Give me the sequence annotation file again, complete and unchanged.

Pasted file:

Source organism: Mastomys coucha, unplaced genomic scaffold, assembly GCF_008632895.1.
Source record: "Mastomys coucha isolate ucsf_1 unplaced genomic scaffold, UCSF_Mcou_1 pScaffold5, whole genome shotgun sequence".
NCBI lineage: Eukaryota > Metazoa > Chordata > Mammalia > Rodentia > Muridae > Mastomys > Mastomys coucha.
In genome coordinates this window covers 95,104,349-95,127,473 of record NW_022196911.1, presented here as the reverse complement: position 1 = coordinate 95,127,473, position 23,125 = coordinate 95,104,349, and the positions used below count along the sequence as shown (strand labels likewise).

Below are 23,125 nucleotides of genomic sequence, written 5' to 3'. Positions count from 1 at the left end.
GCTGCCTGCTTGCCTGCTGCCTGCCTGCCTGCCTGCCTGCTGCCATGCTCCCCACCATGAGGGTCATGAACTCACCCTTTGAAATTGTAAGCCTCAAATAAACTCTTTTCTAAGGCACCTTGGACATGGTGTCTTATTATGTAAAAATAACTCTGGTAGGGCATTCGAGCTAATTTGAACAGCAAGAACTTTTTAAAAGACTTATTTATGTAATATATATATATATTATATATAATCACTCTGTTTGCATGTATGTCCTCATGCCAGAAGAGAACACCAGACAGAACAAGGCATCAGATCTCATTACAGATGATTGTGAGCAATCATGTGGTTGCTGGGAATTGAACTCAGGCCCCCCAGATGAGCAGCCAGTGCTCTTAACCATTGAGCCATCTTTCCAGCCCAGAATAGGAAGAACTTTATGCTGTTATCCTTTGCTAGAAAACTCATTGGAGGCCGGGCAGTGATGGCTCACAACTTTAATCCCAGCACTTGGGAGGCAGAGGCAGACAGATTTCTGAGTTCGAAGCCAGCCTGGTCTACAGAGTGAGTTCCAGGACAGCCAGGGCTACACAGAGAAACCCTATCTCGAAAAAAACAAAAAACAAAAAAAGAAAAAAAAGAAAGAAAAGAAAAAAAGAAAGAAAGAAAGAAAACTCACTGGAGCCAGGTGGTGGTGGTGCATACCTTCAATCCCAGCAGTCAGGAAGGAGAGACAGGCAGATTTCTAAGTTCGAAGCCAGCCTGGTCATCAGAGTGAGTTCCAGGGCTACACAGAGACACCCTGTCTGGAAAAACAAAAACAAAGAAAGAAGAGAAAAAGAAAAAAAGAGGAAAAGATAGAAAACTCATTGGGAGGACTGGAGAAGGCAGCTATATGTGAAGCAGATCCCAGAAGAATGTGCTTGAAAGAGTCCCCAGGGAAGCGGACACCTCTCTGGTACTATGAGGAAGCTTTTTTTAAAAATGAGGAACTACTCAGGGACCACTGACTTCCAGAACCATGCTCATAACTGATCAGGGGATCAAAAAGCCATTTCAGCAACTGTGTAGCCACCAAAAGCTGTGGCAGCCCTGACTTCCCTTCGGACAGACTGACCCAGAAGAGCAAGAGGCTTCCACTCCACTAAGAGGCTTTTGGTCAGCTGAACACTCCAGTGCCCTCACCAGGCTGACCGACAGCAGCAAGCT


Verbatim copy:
Source organism: Mastomys coucha, unplaced genomic scaffold, assembly GCF_008632895.1.
Source record: "Mastomys coucha isolate ucsf_1 unplaced genomic scaffold, UCSF_Mcou_1 pScaffold5, whole genome shotgun sequence".
NCBI lineage: Eukaryota > Metazoa > Chordata > Mammalia > Rodentia > Muridae > Mastomys > Mastomys coucha.
In genome coordinates this window covers 95,104,349-95,127,473 of record NW_022196911.1, presented here as the reverse complement: position 1 = coordinate 95,127,473, position 23,125 = coordinate 95,104,349, and the positions used below count along the sequence as shown (strand labels likewise).

Below are 23,125 nucleotides of genomic sequence, written 5' to 3'. Positions count from 1 at the left end.
GCTGCCTGCTTGCCTGCTGCCTGCCTGCCTGCCTGCCTGCTGCCATGCTCCCCACCATGAGGGTCATGAACTCACCCTTTGAAATTGTAAGCCTCAAATAAACTCTTTTCTAAGGCACCTTGGACATGGTGTCTTATTATGTAAAAATAACTCTGGTAGGGCATTCGAGCTAATTTGAACAGCAAGAACTTTTTAAAAGACTTATTTATGTAATATATATATATATTATATATAATCACTCTGTTTGCATGTATGTCCTCATGCCAGAAGAGAACACCAGACAGAACAAGGCATCAGATCTCATTACAGATGATTGTGAGCAATCATGTGGTTGCTGGGAATTGAACTCAGGCCCCCCAGATGAGCAGCCAGTGCTCTTAACCATTGAGCCATCTTTCCAGCCCAGAATAGGAAGAACTTTATGCTGTTATCCTTTGCTAGAAAACTCATTGGAGGCCGGGCAGTGATGGCTCACAACTTTAATCCCAGCACTTGGGAGGCAGAGGCAGACAGATTTCTGAGTTCGAAGCCAGCCTGGTCTACAGAGTGAGTTCCAGGACAGCCAGGGCTACACAGAGAAACCCTATCTCGAAAAAAACAAAAAACAAAAAAAGAAAAAAAAGAAAGAAAAGAAAAAAAGAAAGAAAGAAAGAAAACTCACTGGAGCCAGGTGGTGGTGGTGCATACCTTCAATCCCAGCAGTCAGGAAGGAGAGACAGGCAGATTTCTAAGTTCGAAGCCAGCCTGGTCATCAGAGTGAGTTCCAGGGCTACACAGAGACACCCTGTCTGGAAAAACAAAAACAAAGAAAGAAGAGAAAAAGAAAAAAAGAGGAAAAGATAGAAAACTCATTGGGAGGACTGGAGAAGGCAGCTATATGTGAAGCAGATCCCAGAAGAATGTGCTTGAAAGAGTCCCCAGGGAAGCGGACACCTCTCTGGTACTATGAGGAAGCTTTTTTTAAAAATGAGGAACTACTCAGGGACCACTGACTTCCAGAACCATGCTCATAACTGATCAGGGGATCAAAAAGCCATTTCAGCAACTGTGTAGCCACCAAAAGCTGTGGCAGCCCTGACTTCCCTTCGGACAGACTGACCCAGAAGAGCAAGAGGCTTCCACTCCACTAAGAGGCTTTTGGTCAGCTGAACACTCCAGTGCCCTCACCAGGCTGACCGACAGCAGCAAGCT